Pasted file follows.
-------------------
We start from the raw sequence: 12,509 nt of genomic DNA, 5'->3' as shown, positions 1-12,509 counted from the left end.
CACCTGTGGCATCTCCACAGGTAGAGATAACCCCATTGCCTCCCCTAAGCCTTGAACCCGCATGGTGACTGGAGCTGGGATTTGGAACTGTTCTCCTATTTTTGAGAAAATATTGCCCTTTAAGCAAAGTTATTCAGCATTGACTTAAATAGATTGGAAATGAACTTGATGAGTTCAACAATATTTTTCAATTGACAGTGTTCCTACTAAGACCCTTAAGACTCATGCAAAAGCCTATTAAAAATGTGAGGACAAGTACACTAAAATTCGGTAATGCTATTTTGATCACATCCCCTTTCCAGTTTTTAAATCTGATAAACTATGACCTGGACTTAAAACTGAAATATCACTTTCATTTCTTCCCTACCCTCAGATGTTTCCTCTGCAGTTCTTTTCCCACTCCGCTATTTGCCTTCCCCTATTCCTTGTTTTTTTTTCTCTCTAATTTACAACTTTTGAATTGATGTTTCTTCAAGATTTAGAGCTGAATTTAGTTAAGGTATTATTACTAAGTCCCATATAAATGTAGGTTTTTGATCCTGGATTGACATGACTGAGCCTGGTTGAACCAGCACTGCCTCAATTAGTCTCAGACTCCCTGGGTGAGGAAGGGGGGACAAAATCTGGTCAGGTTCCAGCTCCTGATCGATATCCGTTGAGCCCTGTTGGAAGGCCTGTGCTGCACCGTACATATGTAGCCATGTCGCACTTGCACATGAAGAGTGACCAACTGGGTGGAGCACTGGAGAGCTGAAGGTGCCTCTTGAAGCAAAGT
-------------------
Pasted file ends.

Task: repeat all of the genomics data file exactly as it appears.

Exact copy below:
We start from the raw sequence: 12,509 nt of genomic DNA, 5'->3' as shown, positions 1-12,509 counted from the left end.
CACCTGTGGCATCTCCACAGGTAGAGATAACCCCATTGCCTCCCCTAAGCCTTGAACCCGCATGGTGACTGGAGCTGGGATTTGGAACTGTTCTCCTATTTTTGAGAAAATATTGCCCTTTAAGCAAAGTTATTCAGCATTGACTTAAATAGATTGGAAATGAACTTGATGAGTTCAACAATATTTTTCAATTGACAGTGTTCCTACTAAGACCCTTAAGACTCATGCAAAAGCCTATTAAAAATGTGAGGACAAGTACACTAAAATTCGGTAATGCTATTTTGATCACATCCCCTTTCCAGTTTTTAAATCTGATAAACTATGACCTGGACTTAAAACTGAAATATCACTTTCATTTCTTCCCTACCCTCAGATGTTTCCTCTGCAGTTCTTTTCCCACTCCGCTATTTGCCTTCCCCTATTCCTTGTTTTTTTTTCTCTCTAATTTACAACTTTTGAATTGATGTTTCTTCAAGATTTAGAGCTGAATTTAGTTAAGGTATTATTACTAAGTCCCATATAAATGTAGGTTTTTGATCCTGGATTGACATGACTGAGCCTGGTTGAACCAGCACTGCCTCAATTAGTCTCAGACTCCCTGGGTGAGGAAGGGGGGACAAAATCTGGTCAGGTTCCAGCTCCTGATCGATATCCGTTGAGCCCTGTTGGAAGGCCTGTGCTGCACCGTACATATGTAGCCATGTCGCACTTGCACATGAAGAGTGACCAACTGGGTGGAGCACTGGAGAGCTGAAGGTGCCTCTTGAAGCAAAGT